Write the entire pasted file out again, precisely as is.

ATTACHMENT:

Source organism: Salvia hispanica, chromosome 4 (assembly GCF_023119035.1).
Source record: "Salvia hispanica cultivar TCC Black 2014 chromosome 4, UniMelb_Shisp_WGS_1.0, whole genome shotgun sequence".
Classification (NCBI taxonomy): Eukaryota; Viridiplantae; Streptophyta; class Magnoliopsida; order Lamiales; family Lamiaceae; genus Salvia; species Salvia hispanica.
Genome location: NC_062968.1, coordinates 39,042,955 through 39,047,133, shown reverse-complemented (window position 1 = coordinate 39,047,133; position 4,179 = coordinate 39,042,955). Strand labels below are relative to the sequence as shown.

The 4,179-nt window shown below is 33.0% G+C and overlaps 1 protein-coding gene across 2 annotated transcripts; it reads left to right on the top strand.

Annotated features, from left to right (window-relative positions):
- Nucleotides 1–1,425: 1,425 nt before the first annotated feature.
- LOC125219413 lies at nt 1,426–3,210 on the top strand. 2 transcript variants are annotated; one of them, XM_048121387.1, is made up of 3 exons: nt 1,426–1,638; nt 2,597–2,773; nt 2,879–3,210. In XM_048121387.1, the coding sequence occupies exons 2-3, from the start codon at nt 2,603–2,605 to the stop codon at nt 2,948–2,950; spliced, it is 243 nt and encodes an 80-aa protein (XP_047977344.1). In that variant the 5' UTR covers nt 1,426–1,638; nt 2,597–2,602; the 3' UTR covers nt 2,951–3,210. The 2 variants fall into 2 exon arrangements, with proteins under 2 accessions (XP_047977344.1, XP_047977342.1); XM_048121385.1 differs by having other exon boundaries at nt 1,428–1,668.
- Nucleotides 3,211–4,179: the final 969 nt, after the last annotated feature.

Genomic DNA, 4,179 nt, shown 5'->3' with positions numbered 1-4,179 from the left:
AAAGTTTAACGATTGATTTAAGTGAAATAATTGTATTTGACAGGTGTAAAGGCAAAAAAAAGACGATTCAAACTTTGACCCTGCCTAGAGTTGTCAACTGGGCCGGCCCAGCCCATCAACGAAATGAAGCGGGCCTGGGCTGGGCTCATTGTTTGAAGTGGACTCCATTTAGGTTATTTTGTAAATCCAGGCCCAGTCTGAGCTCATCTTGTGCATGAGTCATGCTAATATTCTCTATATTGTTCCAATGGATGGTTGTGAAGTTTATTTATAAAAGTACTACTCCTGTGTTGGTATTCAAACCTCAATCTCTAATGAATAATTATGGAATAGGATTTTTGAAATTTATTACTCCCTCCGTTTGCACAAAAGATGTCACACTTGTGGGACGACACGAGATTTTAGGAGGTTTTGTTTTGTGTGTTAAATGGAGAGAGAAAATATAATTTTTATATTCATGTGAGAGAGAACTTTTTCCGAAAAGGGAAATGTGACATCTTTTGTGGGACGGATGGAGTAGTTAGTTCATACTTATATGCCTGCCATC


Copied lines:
Source organism: Salvia hispanica, chromosome 4 (assembly GCF_023119035.1).
Source record: "Salvia hispanica cultivar TCC Black 2014 chromosome 4, UniMelb_Shisp_WGS_1.0, whole genome shotgun sequence".
Classification (NCBI taxonomy): Eukaryota; Viridiplantae; Streptophyta; class Magnoliopsida; order Lamiales; family Lamiaceae; genus Salvia; species Salvia hispanica.
Genome location: NC_062968.1, coordinates 39,042,955 through 39,047,133, shown reverse-complemented (window position 1 = coordinate 39,047,133; position 4,179 = coordinate 39,042,955). Strand labels below are relative to the sequence as shown.

The 4,179-nt window shown below is 33.0% G+C and overlaps 1 protein-coding gene across 2 annotated transcripts; it reads left to right on the top strand.

Annotated features, from left to right (window-relative positions):
- Nucleotides 1–1,425: 1,425 nt before the first annotated feature.
- LOC125219413 lies at nt 1,426–3,210 on the top strand. 2 transcript variants are annotated; one of them, XM_048121387.1, is made up of 3 exons: nt 1,426–1,638; nt 2,597–2,773; nt 2,879–3,210. In XM_048121387.1, the coding sequence occupies exons 2-3, from the start codon at nt 2,603–2,605 to the stop codon at nt 2,948–2,950; spliced, it is 243 nt and encodes an 80-aa protein (XP_047977344.1). In that variant the 5' UTR covers nt 1,426–1,638; nt 2,597–2,602; the 3' UTR covers nt 2,951–3,210. The 2 variants fall into 2 exon arrangements, with proteins under 2 accessions (XP_047977344.1, XP_047977342.1); XM_048121385.1 differs by having other exon boundaries at nt 1,428–1,668.
- Nucleotides 3,211–4,179: the final 969 nt, after the last annotated feature.

Genomic DNA, 4,179 nt, shown 5'->3' with positions numbered 1-4,179 from the left:
AAAGTTTAACGATTGATTTAAGTGAAATAATTGTATTTGACAGGTGTAAAGGCAAAAAAAAGACGATTCAAACTTTGACCCTGCCTAGAGTTGTCAACTGGGCCGGCCCAGCCCATCAACGAAATGAAGCGGGCCTGGGCTGGGCTCATTGTTTGAAGTGGACTCCATTTAGGTTATTTTGTAAATCCAGGCCCAGTCTGAGCTCATCTTGTGCATGAGTCATGCTAATATTCTCTATATTGTTCCAATGGATGGTTGTGAAGTTTATTTATAAAAGTACTACTCCTGTGTTGGTATTCAAACCTCAATCTCTAATGAATAATTATGGAATAGGATTTTTGAAATTTATTACTCCCTCCGTTTGCACAAAAGATGTCACACTTGTGGGACGACACGAGATTTTAGGAGGTTTTGTTTTGTGTGTTAAATGGAGAGAGAAAATATAATTTTTATATTCATGTGAGAGAGAACTTTTTCCGAAAAGGGAAATGTGACATCTTTTGTGGGACGGATGGAGTAGTTAGTTCATACTTATATGCCTGCCATC